>Here is my first solution to this problem, along with a test harness
>for validation:
>
>Clear[createListOfListsForCobwebTypePlot,testRun];
>createListOfListsForCobwebTypePlot[x:(_List?((Length[#]>0&&Depth[#]\[Equal]2)&)),debugOn:(_?(#\[Element]Booleans&)):False]:=Module[{tempList={},lengthOfInList,retLength,ret},If[debugOn\[Equal]True,
>        lengthOfInList=Length[x];
>        Print["Length of input list: ",lengthOfInList]
>        ];
>      (tempList={tempList,#,#,#,#})&/@x;
>      If[debugOn\[Equal]True,
>        Print["Out list before flattening: ",tempList]
>        ];
>      ret=Delete[Flatten[tempList],{{1},{2},{3},{-3},{-2},{-1}}];
>      If[debugOn\[Equal]True,
>        retLength=Length[ret];
>        Print["Length of out list: ",retLength];
>        Print["Out list length equal to 4(n-2) +
>2?\n",retLength\[Equal]4 (lengthOfInList-2)+2]
>        ];
>      Partition[ret,2]
>      ];
>testRun[debugOn:(_?(#\[Element]Booleans&)):False]:=Module[{testList},testList=Range[20];
>      Print[createListOfListsForCobwebTypePlot[testList,debugOn]];];
>testRun[True]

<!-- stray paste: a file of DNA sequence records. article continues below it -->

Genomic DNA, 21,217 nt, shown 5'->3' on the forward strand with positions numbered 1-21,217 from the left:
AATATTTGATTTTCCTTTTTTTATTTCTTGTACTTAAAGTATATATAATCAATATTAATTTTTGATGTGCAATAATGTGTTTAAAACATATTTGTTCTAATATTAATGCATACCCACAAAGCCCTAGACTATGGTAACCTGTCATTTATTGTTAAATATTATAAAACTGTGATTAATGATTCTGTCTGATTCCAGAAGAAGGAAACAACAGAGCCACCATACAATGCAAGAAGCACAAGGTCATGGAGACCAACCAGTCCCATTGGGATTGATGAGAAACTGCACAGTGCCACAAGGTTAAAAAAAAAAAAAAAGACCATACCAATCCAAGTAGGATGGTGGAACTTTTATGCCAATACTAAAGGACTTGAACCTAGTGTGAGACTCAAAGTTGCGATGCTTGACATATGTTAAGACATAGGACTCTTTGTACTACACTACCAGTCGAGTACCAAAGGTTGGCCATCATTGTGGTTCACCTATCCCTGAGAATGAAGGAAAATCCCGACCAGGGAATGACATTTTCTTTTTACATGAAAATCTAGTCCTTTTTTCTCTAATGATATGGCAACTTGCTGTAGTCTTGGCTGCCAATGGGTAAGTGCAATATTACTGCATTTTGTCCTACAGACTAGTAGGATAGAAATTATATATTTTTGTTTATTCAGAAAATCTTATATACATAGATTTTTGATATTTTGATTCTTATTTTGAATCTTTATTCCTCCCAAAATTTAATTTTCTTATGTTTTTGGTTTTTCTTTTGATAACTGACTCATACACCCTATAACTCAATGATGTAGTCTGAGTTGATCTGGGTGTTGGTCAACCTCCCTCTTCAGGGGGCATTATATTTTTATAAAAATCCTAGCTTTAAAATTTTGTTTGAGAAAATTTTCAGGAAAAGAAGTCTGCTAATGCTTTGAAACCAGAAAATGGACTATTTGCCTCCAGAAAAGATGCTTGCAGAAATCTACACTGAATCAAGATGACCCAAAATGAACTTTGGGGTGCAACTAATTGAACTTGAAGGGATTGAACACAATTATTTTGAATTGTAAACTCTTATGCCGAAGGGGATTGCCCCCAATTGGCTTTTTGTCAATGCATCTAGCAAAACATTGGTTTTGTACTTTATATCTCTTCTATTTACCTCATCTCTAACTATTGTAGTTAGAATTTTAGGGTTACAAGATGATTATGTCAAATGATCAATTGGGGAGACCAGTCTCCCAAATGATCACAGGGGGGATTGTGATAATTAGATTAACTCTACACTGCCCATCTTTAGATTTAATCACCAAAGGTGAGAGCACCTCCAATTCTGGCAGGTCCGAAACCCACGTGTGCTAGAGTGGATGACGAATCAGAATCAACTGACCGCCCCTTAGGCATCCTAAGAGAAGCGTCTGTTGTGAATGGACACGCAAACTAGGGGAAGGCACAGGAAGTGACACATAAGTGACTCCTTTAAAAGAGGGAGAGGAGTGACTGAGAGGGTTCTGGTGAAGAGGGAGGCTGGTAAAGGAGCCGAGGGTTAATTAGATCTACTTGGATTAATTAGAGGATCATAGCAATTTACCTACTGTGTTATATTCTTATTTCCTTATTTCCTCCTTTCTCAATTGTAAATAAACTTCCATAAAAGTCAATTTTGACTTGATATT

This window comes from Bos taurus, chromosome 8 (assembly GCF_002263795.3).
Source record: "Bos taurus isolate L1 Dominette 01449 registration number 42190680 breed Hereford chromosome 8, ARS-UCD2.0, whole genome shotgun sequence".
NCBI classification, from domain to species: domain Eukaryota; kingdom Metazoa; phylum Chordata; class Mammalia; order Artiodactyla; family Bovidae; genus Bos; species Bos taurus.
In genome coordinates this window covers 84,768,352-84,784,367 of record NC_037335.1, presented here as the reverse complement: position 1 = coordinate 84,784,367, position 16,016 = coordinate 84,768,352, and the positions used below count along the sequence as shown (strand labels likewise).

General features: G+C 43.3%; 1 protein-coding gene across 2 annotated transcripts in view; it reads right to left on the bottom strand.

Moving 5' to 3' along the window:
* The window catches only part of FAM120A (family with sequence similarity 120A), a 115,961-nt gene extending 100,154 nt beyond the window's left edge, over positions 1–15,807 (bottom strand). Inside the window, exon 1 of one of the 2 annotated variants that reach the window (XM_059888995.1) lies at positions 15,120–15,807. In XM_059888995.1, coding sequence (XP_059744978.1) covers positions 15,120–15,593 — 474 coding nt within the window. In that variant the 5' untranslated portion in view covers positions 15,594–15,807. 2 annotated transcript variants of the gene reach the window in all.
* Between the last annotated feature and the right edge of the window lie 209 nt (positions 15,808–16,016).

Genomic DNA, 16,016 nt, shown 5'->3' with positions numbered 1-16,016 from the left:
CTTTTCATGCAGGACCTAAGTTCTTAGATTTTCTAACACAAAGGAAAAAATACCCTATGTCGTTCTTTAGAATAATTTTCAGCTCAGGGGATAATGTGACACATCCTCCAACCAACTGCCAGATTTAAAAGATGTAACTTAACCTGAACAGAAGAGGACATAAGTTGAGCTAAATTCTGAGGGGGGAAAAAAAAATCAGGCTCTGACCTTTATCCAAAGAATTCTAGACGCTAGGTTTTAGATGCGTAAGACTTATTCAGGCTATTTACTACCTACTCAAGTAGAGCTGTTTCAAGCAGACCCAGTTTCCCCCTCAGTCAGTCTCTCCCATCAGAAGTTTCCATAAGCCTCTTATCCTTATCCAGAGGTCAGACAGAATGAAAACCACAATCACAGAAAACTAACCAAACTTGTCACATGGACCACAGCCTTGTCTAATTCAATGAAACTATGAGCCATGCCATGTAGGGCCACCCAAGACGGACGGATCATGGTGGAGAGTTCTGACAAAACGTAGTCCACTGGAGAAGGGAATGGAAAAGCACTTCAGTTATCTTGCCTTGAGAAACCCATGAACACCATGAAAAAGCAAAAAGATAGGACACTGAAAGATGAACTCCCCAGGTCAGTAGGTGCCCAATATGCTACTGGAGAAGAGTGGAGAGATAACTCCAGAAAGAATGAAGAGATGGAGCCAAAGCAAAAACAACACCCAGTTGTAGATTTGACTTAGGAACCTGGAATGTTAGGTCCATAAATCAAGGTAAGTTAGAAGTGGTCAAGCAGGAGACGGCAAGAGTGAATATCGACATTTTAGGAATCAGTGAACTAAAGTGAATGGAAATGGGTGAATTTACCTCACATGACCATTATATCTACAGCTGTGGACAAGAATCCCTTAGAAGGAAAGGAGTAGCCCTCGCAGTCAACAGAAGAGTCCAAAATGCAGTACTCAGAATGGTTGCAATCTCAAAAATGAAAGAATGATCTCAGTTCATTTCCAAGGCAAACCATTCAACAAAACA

>
>Although it seems to work just fine, I'm not satisfied with it because
>of this line:
>(tempList={tempList,#,#,#,#})&/@x;
>
>It seems very bad to me to keep creating a new list of objects as more
>elements are added, i.e. in C or C++ I would allocate the appropriate
>amount of memory up front, and then fill the 'slots'.  One list, one
>memory allocation.  So, I thought to myself about how I might
>'allocate' or 'reserve' memory up front in Mathematica.  What I figured to do,
>was to generate a table object with enough elements (with dummy values)
>up front and then use the object[[n]]=newValue paradigm to replace the
>dummy value with a real value.  That way, there's only one list
>allocated up front.  Because my input list was going to contain
>elements all with a head of Integer, I decided to create the dummy
>table with Integer elements.  If my experiment proved fruitful, I would
>have modified it to contend with other atomic types as appropriate.